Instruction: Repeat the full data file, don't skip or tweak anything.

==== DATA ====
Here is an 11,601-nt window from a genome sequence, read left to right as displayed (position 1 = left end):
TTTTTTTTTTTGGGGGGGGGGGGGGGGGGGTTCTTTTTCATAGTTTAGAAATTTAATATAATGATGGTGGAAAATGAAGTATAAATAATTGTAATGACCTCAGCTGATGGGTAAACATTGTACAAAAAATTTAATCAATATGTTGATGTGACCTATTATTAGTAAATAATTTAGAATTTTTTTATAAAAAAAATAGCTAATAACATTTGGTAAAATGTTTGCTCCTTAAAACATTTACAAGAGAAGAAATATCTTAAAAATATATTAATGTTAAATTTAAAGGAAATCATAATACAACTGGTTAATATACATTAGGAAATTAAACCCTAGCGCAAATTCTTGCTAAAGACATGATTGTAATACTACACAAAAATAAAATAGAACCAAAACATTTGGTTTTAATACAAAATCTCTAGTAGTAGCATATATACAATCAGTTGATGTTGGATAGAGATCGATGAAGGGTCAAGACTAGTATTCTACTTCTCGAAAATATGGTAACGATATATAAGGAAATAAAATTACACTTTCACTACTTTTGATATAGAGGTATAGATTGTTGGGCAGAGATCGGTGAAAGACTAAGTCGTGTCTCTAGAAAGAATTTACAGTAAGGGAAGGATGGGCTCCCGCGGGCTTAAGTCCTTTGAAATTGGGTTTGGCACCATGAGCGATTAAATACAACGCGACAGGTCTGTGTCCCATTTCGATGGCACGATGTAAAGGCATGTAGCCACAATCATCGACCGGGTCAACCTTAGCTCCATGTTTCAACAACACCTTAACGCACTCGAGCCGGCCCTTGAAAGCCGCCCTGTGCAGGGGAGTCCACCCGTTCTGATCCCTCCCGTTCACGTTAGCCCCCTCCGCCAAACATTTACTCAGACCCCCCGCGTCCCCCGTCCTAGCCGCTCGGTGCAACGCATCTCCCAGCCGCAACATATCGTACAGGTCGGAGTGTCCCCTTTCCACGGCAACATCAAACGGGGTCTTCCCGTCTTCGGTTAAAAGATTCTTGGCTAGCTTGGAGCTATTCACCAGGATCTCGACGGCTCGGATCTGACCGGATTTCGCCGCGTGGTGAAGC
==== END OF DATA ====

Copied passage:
Here is an 11,601-nt window from a genome sequence, read left to right as displayed (position 1 = left end):
TTTTTTTTTTTGGGGGGGGGGGGGGGGGGGTTCTTTTTCATAGTTTAGAAATTTAATATAATGATGGTGGAAAATGAAGTATAAATAATTGTAATGACCTCAGCTGATGGGTAAACATTGTACAAAAAATTTAATCAATATGTTGATGTGACCTATTATTAGTAAATAATTTAGAATTTTTTTATAAAAAAAATAGCTAATAACATTTGGTAAAATGTTTGCTCCTTAAAACATTTACAAGAGAAGAAATATCTTAAAAATATATTAATGTTAAATTTAAAGGAAATCATAATACAACTGGTTAATATACATTAGGAAATTAAACCCTAGCGCAAATTCTTGCTAAAGACATGATTGTAATACTACACAAAAATAAAATAGAACCAAAACATTTGGTTTTAATACAAAATCTCTAGTAGTAGCATATATACAATCAGTTGATGTTGGATAGAGATCGATGAAGGGTCAAGACTAGTATTCTACTTCTCGAAAATATGGTAACGATATATAAGGAAATAAAATTACACTTTCACTACTTTTGATATAGAGGTATAGATTGTTGGGCAGAGATCGGTGAAAGACTAAGTCGTGTCTCTAGAAAGAATTTACAGTAAGGGAAGGATGGGCTCCCGCGGGCTTAAGTCCTTTGAAATTGGGTTTGGCACCATGAGCGATTAAATACAACGCGACAGGTCTGTGTCCCATTTCGATGGCACGATGTAAAGGCATGTAGCCACAATCATCGACCGGGTCAACCTTAGCTCCATGTTTCAACAACACCTTAACGCACTCGAGCCGGCCCTTGAAAGCCGCCCTGTGCAGGGGAGTCCACCCGTTCTGATCCCTCCCGTTCACGTTAGCCCCCTCCGCCAAACATTTACTCAGACCCCCCGCGTCCCCCGTCCTAGCCGCTCGGTGCAACGCATCTCCCAGCCGCAACATATCGTACAGGTCGGAGTGTCCCCTTTCCACGGCAACATCAAACGGGGTCTTCCCGTCTTCGGTTAAAAGATTCTTGGCTAGCTTGGAGCTATTCACCAGGATCTCGACGGCTCGGATCTGACCGGATTTCGCCGCGTGGTGAAGC